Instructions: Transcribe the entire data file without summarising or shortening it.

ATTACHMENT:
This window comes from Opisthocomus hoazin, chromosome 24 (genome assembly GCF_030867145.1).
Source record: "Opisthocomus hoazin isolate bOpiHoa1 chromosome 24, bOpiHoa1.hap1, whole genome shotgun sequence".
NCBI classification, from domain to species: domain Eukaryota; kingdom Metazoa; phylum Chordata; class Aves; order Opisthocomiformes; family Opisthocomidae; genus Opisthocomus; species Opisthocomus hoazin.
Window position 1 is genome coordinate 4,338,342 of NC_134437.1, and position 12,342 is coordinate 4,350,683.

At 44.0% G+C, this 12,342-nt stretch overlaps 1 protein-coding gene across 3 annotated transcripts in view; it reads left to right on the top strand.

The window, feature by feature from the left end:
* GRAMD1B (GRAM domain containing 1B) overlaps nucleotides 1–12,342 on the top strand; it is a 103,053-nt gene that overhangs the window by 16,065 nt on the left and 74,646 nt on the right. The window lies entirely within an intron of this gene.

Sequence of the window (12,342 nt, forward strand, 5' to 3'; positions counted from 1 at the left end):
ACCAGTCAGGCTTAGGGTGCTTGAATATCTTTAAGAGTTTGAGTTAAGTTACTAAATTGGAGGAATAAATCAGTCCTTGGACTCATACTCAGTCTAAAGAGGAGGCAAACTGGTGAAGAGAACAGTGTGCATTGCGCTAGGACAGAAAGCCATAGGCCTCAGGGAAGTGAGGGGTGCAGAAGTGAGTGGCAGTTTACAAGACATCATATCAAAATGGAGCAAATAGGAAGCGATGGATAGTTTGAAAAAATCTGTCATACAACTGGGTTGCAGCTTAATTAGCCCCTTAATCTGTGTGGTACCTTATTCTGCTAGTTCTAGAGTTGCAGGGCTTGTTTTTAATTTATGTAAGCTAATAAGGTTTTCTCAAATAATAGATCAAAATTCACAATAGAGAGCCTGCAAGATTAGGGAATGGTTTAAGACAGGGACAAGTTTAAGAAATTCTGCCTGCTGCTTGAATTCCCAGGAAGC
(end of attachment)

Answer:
This window comes from Opisthocomus hoazin, chromosome 24 (genome assembly GCF_030867145.1).
Source record: "Opisthocomus hoazin isolate bOpiHoa1 chromosome 24, bOpiHoa1.hap1, whole genome shotgun sequence".
NCBI classification, from domain to species: domain Eukaryota; kingdom Metazoa; phylum Chordata; class Aves; order Opisthocomiformes; family Opisthocomidae; genus Opisthocomus; species Opisthocomus hoazin.
Window position 1 is genome coordinate 4,338,342 of NC_134437.1, and position 12,342 is coordinate 4,350,683.

At 44.0% G+C, this 12,342-nt stretch overlaps 1 protein-coding gene across 3 annotated transcripts in view; it reads left to right on the top strand.

The window, feature by feature from the left end:
* GRAMD1B (GRAM domain containing 1B) overlaps nucleotides 1–12,342 on the top strand; it is a 103,053-nt gene that overhangs the window by 16,065 nt on the left and 74,646 nt on the right. The window lies entirely within an intron of this gene.

Sequence of the window (12,342 nt, forward strand, 5' to 3'; positions counted from 1 at the left end):
ACCAGTCAGGCTTAGGGTGCTTGAATATCTTTAAGAGTTTGAGTTAAGTTACTAAATTGGAGGAATAAATCAGTCCTTGGACTCATACTCAGTCTAAAGAGGAGGCAAACTGGTGAAGAGAACAGTGTGCATTGCGCTAGGACAGAAAGCCATAGGCCTCAGGGAAGTGAGGGGTGCAGAAGTGAGTGGCAGTTTACAAGACATCATATCAAAATGGAGCAAATAGGAAGCGATGGATAGTTTGAAAAAATCTGTCATACAACTGGGTTGCAGCTTAATTAGCCCCTTAATCTGTGTGGTACCTTATTCTGCTAGTTCTAGAGTTGCAGGGCTTGTTTTTAATTTATGTAAGCTAATAAGGTTTTCTCAAATAATAGATCAAAATTCACAATAGAGAGCCTGCAAGATTAGGGAATGGTTTAAGACAGGGACAAGTTTAAGAAATTCTGCCTGCTGCTTGAATTCCCAGGAAGC